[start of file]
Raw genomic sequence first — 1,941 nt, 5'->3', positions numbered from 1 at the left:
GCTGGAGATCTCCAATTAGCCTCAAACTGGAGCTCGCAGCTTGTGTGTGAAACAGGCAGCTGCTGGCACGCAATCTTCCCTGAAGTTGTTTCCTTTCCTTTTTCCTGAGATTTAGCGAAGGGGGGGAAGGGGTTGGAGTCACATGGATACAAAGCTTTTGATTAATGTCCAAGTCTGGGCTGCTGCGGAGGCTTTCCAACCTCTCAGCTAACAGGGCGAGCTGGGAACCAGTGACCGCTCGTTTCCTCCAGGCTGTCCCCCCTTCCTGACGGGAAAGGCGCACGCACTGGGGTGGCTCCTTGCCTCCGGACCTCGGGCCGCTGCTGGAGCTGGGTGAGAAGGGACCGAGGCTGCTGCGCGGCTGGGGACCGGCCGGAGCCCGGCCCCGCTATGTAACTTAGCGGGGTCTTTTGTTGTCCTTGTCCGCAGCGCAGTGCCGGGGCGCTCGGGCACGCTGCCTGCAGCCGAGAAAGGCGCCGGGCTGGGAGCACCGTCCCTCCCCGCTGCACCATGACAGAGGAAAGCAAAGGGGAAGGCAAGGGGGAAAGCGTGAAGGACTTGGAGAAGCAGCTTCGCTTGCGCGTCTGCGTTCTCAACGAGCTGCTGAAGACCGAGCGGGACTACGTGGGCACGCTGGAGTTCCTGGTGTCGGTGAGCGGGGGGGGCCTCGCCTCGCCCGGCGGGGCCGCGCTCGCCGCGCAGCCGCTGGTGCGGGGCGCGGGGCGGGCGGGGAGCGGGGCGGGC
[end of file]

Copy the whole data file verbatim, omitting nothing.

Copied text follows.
Raw genomic sequence first — 1,941 nt, 5'->3', positions numbered from 1 at the left:
GCTGGAGATCTCCAATTAGCCTCAAACTGGAGCTCGCAGCTTGTGTGTGAAACAGGCAGCTGCTGGCACGCAATCTTCCCTGAAGTTGTTTCCTTTCCTTTTTCCTGAGATTTAGCGAAGGGGGGGAAGGGGTTGGAGTCACATGGATACAAAGCTTTTGATTAATGTCCAAGTCTGGGCTGCTGCGGAGGCTTTCCAACCTCTCAGCTAACAGGGCGAGCTGGGAACCAGTGACCGCTCGTTTCCTCCAGGCTGTCCCCCCTTCCTGACGGGAAAGGCGCACGCACTGGGGTGGCTCCTTGCCTCCGGACCTCGGGCCGCTGCTGGAGCTGGGTGAGAAGGGACCGAGGCTGCTGCGCGGCTGGGGACCGGCCGGAGCCCGGCCCCGCTATGTAACTTAGCGGGGTCTTTTGTTGTCCTTGTCCGCAGCGCAGTGCCGGGGCGCTCGGGCACGCTGCCTGCAGCCGAGAAAGGCGCCGGGCTGGGAGCACCGTCCCTCCCCGCTGCACCATGACAGAGGAAAGCAAAGGGGAAGGCAAGGGGGAAAGCGTGAAGGACTTGGAGAAGCAGCTTCGCTTGCGCGTCTGCGTTCTCAACGAGCTGCTGAAGACCGAGCGGGACTACGTGGGCACGCTGGAGTTCCTGGTGTCGGTGAGCGGGGGGGGCCTCGCCTCGCCCGGCGGGGCCGCGCTCGCCGCGCAGCCGCTGGTGCGGGGCGCGGGGCGGGCGGGGAGCGGGGCGGGC